Baseball, Apple Pie, and Poli-Tricks

Hot Air in the Midwest and Out West

<b>TAKE A LOOK:</b> Apollo Cadiente browses in the Santa Barbara Central Library’s newly reopened Children’s Library.
Paul Wellman

HOT AIR: While the fate of the nation is being decided, sort of, in the 90-degree heat of Iowa’s State Fair, we might thank Helene Schneider and Salud Carbajal for not spoiling our blissful summer by blasting us (so far) with the hot air of politics.

Barney Brantingham

It’s been a quiet summer, politics-wise. But come Labor Day picnic speeches, it should get hotter.

In my half-century covering local politics, I can’t recall the last time two prominent local Democrats battled hand-to-hand for a seat in Congress. While Lois Capps reigned in the House, it would have been heresy to challenge “the nicest person in Congress.” But now that she’s announced her retirement at the end of the term, anyone can pile on. But why either 1st District Supervisor Carbajal or Santa Barbara Mayor Schneider want to face being pummeled by a House dominated by Republicans, I can’t imagine.

Whichever wins would probably be assigned a basement broom-closet-sized desk equipped only with a hard chair, a rotary phone, and maybe a dial-up computer. (If Republicans Katcho Achadjian or Justin Fareed win, the GOP might cut the freshmen a little slack.)

So why are Donald Trump, Hillary Clinton, and a swarm of other presidential candidates climbing hay bales to eat apple pie and harangue the Iowans — and a swarm of journos? Because their state has the first 2016 primary, though not a real primary as we know democracy. In Iowa they stage caucuses, where the locals get together. (What happens next is actually too complicated to explain.) So what if Iowa only chooses one percent of the national convention delegates? Iowa’s first, by golly.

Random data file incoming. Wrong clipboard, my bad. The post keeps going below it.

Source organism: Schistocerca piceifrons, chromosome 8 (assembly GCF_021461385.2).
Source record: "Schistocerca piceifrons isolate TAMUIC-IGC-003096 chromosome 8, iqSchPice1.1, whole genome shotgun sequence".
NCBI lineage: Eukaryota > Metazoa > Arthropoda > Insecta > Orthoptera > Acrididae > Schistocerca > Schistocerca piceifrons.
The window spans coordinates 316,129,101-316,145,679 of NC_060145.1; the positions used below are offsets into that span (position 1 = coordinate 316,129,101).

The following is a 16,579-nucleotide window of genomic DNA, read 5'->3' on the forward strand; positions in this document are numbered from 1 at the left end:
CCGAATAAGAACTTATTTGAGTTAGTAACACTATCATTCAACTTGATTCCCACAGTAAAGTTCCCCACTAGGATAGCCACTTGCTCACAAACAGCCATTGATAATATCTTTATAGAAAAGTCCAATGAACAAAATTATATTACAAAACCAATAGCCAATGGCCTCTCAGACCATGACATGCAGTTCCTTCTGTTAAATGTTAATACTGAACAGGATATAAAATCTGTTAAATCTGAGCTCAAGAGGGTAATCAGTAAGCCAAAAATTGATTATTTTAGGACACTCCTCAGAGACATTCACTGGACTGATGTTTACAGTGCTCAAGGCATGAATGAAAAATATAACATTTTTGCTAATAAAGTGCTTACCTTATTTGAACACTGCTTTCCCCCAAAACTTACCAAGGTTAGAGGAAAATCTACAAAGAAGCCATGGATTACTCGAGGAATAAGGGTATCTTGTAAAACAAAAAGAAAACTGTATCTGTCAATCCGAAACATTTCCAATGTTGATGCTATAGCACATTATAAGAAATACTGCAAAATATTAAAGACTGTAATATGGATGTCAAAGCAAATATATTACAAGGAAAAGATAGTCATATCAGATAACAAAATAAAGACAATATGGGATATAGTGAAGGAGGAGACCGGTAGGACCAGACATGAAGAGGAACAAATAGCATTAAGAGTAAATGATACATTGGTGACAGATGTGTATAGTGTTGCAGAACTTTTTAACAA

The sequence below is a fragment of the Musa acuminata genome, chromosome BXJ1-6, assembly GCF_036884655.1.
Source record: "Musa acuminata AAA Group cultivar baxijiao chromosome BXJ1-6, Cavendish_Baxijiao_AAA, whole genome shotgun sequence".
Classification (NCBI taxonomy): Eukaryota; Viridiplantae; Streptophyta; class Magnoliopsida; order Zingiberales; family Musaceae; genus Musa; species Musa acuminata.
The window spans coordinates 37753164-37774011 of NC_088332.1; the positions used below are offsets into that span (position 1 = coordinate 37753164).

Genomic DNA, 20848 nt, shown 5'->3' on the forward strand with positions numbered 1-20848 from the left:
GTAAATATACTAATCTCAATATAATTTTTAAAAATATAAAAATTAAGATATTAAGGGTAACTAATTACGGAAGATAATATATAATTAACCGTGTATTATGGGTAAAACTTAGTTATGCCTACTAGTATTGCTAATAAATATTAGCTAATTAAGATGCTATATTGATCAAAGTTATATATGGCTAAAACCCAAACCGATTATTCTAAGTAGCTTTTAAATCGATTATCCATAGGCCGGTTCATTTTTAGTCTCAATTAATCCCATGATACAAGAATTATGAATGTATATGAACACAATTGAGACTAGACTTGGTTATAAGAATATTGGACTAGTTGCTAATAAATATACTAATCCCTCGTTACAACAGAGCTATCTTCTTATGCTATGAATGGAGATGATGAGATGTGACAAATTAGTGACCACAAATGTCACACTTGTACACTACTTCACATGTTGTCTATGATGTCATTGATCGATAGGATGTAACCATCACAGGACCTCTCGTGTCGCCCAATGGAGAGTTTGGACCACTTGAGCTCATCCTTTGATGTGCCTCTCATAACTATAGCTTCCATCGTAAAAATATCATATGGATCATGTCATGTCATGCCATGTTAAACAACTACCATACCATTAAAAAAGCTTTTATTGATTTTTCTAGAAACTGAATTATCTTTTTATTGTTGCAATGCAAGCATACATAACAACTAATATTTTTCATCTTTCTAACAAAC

DESAL LAND: Now that the Santa Barbara City Council has okayed desalination, the chief local talk is about the residential monstrosity now rising in Goleta on Hollister Avenue at Storke Road, abutting the railroad tracks. Units should come with earplugs and vibration meters.

Not only is the “village” project hugely ugly, but it also comes at a time when the Goleta Water District keeps issuing water-use restrictions. What? The explanation I get is that the project meets the general plan and was approved by an earlier City Council.

But aside from the water issue, the question is whether such a massive mountain of grisly overdevelopment should have been approved in the first place. What were they thinking?

BOOKED FOR KIDS: I toured the just-opened Santa Barbara Library Children’s Library and wished I’d had something like it way back when. (Chicago was not big on books.) The entire lower level is a wonderland of a zillion books, kid-sized tables, and reading nooks. I found a row of computers for older children and others with touch screens for smaller kids. My great-granddaughter Brianna was one of the first to open a book in this citadel of happy reading, palace of pages, and royal court of computers.

SECOND-BEST TEAM? Reading Molly Knight’s new book about the Dodgers, I wondered why they called it The Best Team Money Can Buy. According to statistics (and how baseball loves its numbers), that title should go to the (gasp!) St. Louis Cardinals. Not only have the Cards soundly whipped the Dodgers in the last two playoffs, humiliating the “best pitcher on the planet,” Clayton Kershaw, but with half the Dodgers’ obscene payroll.

This season, as the Boys in Blue struggle to stay in first place in the National League West, the cheapskate NL Central Cards again stand in their way for the playoffs — and with a better win-loss record (75-42) as of this writing, compared with the Dodgers’ 67-51. Knight’s book is a good read, full of locker-room gossip and stuff about how the Guggenheim investors paid $2.5 billion for what she calls “a glorified fixer-upper.”

Thanks to a $8.35 billion TV contract (Cox isn’t showing Dodger games in Santa Barbara, and curses to Cox!), the new owners are throwing money around like drunken sailors, buying sore-armed pitchers and making multimillionaires of poor kids on Caribbean islands.

That said, I bought tickets to the game on Sunday, August 30, against my ex, the once-beloved Chicago Cubs. Son Barclay and daughter Wendy and I blew major money to eat Dodger dogs in seats somewhere behind home plate. If the former Trolley Dodgers of Brooklyn won’t come to us via the tube, we’ll go to them. And we’ll be cheering for them to whip the Cubs, Cards, and anyone in the World Series. Bring on the Yanks.


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